Thursday, April 2, 2015

Cleans, casts and shines in one go

My nephew told me that his new car was sick. I commiserated. No, he said, "It's really sick." Apparently sick now means good as well as, well, sick. That's the trouble with language. If you don't keep an eye on it the slippery little blighter can get away from you in no time.

Mandarin Chinese is the number one world language but what's the second and third most spoken language depends on how you tot up your figures. English, Spanish and Hindi are the contenders. There's no doubt though that Spanish, Castillian Spanish, is an important worldwide language.

Back in 1713 the Marquess of Villena (his title comes from the Alicante town) was worried that Castillian was changing for the worse. He thought that the way to stop everything getting out of hand was to have some august body to safeguard the language. So he set one up. A year later King Felipe IV gave Villena's organisation his regal blessing and the Royal Spanish Academy or La Real Academia Española, (RAE), was born.

The original aim of the RAE was to "correctly fix the elegance and purity of the words and sound of the Castillian language.” Nowadays the Academy regards its job as being to “watch over the changes happening to the Spanish language as it adapts to the needs of Spanish speakers to ensure that the essential unity of the language is not lost throughout the Hispanic world.” In the 18th Century that meant agreeing spellings and definitions whilst stopping too much French from entering the language. In the 21st Century, where over 20 countries and territories speak Spanish, it means trying to balance the new words and structures being added to the language everyday with an attempt to ensure that anyone who writes, reads or speaks Spanish will understand and be understood wherever Spanish is used. In the 18th Century words took years to spread. Now, with the Internet, a new word can reach a global audience overnight. Oh, and of course it's now English, not French, polluting the language.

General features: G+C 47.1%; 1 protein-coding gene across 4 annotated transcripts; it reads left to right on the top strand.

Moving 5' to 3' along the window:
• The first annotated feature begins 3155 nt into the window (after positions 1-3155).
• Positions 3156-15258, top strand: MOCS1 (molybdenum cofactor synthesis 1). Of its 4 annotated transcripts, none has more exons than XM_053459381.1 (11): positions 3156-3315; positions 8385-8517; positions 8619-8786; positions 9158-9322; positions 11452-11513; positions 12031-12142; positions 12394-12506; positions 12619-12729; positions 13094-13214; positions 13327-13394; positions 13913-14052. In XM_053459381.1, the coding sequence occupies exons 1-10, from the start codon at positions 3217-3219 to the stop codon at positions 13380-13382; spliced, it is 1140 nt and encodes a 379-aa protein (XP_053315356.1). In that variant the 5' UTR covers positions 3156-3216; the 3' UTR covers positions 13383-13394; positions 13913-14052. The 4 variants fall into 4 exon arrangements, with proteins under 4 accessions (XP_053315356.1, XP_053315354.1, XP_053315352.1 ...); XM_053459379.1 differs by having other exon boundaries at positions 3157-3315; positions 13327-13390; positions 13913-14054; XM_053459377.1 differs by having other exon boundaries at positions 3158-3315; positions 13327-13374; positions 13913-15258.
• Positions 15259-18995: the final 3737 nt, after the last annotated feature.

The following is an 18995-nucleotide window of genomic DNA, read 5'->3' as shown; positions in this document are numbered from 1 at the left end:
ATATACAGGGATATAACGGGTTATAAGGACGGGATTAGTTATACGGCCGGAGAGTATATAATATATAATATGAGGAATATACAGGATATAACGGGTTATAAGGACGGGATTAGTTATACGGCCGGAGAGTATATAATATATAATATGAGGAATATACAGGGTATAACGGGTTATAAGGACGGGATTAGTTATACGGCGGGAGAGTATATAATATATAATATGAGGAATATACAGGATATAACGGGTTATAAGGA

The Real Academia Española has always been based in Madrid. Traditionally its members have been writers with a smattering of politicians. Nowadays members also include scientists, architects, film-makers and the like. Each member occupies a chair identified by a letter. Originally it was a capital letter but lower case letters were added later. The letters Ñ, W and Y have never been used and the letters v, w, x, y and z have not yet been allocated. Of the 54 possible seats 46 are taken. Until 1978 there were no women in the Academy and even today there are only 5 women amongst the 46 members.

So how exactly does the Academy protect the language? Well basically through four publications. The best known and maybe most important is the Dictionary of the Spanish Language The other three are a Dictionary of Panhispanic Doubts, a Grammar and a Spelling Manual. The content of these publications, at least from the Spanish peninsula, is decided in regular meetings by members of the RAE. The real work is done by employees of the organisation and by computer systems which trawl Spanish language publications looking for new words, usage and structures. Their work is submitted to sub committees which formulate proposals for changes to the main publications but it is the academics who have the final say on any amendment.

If it all sounds like a long winded and conservative process then consider that there are twenty two academies spread across the Spanish speaking world all of whom are joined together in an association. It is that association which hammers out the final versions of those four key publications.

Can you imagine the meetings?

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